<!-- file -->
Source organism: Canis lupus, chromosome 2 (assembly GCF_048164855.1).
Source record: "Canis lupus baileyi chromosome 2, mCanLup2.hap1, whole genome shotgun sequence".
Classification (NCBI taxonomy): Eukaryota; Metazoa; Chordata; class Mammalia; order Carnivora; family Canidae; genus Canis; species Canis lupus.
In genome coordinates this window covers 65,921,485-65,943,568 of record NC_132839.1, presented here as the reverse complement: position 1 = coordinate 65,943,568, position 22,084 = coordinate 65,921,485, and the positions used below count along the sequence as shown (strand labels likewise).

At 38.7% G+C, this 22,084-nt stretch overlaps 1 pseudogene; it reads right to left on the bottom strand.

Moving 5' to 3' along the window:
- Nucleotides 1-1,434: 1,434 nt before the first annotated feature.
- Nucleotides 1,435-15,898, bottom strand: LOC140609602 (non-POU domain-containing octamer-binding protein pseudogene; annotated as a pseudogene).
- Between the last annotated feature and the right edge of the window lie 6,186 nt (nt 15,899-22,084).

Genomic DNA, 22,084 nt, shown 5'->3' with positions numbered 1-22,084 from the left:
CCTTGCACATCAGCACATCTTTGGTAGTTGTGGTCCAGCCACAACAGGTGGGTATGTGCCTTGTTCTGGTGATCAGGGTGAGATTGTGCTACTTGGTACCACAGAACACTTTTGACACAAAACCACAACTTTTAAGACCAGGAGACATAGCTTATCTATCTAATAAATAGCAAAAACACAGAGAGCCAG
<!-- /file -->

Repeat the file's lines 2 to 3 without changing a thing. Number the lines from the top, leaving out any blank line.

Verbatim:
Source record: "Canis lupus baileyi chromosome 2, mCanLup2.hap1, whole genome shotgun sequence".
Classification (NCBI taxonomy): Eukaryota; Metazoa; Chordata; class Mammalia; order Carnivora; family Canidae; genus Canis; species Canis lupus.